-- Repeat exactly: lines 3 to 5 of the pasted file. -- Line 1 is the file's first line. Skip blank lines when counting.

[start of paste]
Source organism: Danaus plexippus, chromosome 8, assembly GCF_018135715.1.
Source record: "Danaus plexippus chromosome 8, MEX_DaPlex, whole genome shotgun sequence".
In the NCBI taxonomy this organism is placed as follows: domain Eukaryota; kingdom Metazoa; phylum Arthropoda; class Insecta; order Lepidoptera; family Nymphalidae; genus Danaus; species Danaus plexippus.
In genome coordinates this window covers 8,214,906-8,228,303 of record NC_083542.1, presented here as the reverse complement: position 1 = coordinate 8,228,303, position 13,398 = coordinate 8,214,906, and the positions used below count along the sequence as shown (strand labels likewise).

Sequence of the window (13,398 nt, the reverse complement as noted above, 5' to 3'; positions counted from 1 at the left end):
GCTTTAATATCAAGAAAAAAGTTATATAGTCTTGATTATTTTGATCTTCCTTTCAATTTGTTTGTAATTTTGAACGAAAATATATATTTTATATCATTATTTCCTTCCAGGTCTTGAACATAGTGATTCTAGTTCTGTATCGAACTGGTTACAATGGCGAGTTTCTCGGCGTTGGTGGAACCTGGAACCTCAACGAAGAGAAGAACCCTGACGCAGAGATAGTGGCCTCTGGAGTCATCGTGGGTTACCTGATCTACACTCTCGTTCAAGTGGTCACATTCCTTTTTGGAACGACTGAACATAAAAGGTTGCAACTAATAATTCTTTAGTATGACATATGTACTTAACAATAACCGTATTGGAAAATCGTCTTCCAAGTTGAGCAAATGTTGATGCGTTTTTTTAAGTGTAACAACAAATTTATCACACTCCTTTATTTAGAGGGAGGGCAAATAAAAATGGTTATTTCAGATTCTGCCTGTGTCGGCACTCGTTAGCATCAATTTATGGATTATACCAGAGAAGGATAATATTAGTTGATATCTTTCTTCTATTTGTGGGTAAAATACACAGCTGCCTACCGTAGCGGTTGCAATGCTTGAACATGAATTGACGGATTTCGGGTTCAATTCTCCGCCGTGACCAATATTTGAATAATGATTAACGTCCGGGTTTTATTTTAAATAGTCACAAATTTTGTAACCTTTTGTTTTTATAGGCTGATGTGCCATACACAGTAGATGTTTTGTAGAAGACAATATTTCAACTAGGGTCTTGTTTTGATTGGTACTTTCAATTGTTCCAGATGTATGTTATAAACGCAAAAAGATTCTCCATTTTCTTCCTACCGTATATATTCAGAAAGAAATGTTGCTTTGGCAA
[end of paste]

In the NCBI taxonomy this organism is placed as follows: domain Eukaryota; kingdom Metazoa; phylum Arthropoda; class Insecta; order Lepidoptera; family Nymphalidae; genus Danaus; species Danaus plexippus.
In genome coordinates this window covers 8,214,906-8,228,303 of record NC_083542.1, presented here as the reverse complement: position 1 = coordinate 8,228,303, position 13,398 = coordinate 8,214,906, and the positions used below count along the sequence as shown (strand labels likewise).

Sequence of the window (13,398 nt, the reverse complement as noted above, 5' to 3'; positions counted from 1 at the left end):